This afternoon, Sen. Tom Coburn (R-OK) took a page from the 1965 Medicare debate and argued that health reform would ration care. Coburn insisted that the Medicare Advisory Commission and comparative effectiveness research provisions in the Senate health bill would deny treatments and benefits to seniors, like the Center for Medicare and Medicaid Services (CMS) does today.
In his long-winded speech, Coburn repeatedly invoked his personal experiences as a physician to misinterpret the legislation and scare seniors about the Senate bill:
- “It’s the start of the government practicing medicine. It is the beginning of our seniors to have the government step in between them and their physicians in terms of the physician wanting to do what’s best for that senior and the government saying, ‘no I’ll tell you what you’re gonna have.‘”
- “I have a message for you: you’re going to die soon…When you restrict the ability of the primary care givers int his country to do what is best for their senior patients, what you are doing is limiting their life expectancy.”
- “They’re going to lose the loyalty and primacy of their physician thinking about them. And we’re going to divide that loyalty to where the physician is going to be looking toward the government.”
Watch a compilation:
As a practicing physician and an experienced legislator, Coburn should know that CMS is not in the business of rationing care. Though its coverage decisions, the agency is trying to eliminate waste and fraud from the system, while ensuring that patients receive quality services. For instance, CMS goes through an extensive 9 month process before reaching a coverage decision. The agency confers with a battery of doctors and scientific experts and “the final three (3) months of the Medicare National Coverage Process include a thirty (30) day Public Comments phase, followed by a sixty (60) day requirement to complete the Final Decision Memorandum and Implementation Instructions phase.” In many decisions CMS specifies that the coverage ruling does not apply to patients who are at higher risk for a specific condition and always allows doctors to appeal a coverage ruling on the basis of “medical necessity.”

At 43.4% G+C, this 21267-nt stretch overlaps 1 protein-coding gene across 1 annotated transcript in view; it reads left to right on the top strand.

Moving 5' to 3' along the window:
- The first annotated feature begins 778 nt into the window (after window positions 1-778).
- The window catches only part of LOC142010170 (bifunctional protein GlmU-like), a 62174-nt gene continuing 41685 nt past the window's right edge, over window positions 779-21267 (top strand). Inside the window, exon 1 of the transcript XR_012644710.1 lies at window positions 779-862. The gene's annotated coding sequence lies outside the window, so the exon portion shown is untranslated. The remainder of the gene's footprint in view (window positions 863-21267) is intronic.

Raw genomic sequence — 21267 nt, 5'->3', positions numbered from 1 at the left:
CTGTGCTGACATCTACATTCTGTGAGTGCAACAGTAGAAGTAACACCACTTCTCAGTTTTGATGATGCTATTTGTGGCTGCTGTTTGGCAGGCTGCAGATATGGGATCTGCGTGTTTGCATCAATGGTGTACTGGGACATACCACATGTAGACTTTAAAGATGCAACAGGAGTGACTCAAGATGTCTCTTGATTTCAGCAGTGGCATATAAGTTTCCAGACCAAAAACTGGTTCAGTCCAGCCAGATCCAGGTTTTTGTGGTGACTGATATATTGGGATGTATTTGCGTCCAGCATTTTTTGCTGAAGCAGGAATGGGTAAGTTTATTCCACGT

The new Medicare Commission and comparative effectiveness research provisions lack the authority to make coverage decisions. Page 1005 of the Senate bill states that the Medicare Commission — which is designed to keep Medicare spending in check — “shall include recommendations to reduce Medicare payments under parts C and D, such as reductions in direct subsidy payments to Medicare Advantage and prescription drug plans specified,” but has no authority to make recommendations that deny or lower benefits.
The section on comparative effectiveness research on page 1658 actually states that “research shall be designed, as appropriate, to take into account the potential for differences in the effectiveness of health care treatments, services, and items as used with various subpopulations.” Page 1667 specifically states that comparative effectiveness results should “not be construed as mandates for practice guidelines, coverage recommendations, payment, or policy recommendations.”
Of course, Coburn isn’t the only Republican intent on scaring seniors about rationing. In July, Rep. Ginny Brown-Waite (R-FL) said that “last week Democrats released a health care bill which essentially said to America’s seniors: Drop dead.” Rep. Steve King (R-IA) predicted that “People die when they’re in line [for health care services]” and Rep. Virginia Foxx (R-NC) famously said that the Democrats health care reform would “put seniors in a position of being put to death by their government.”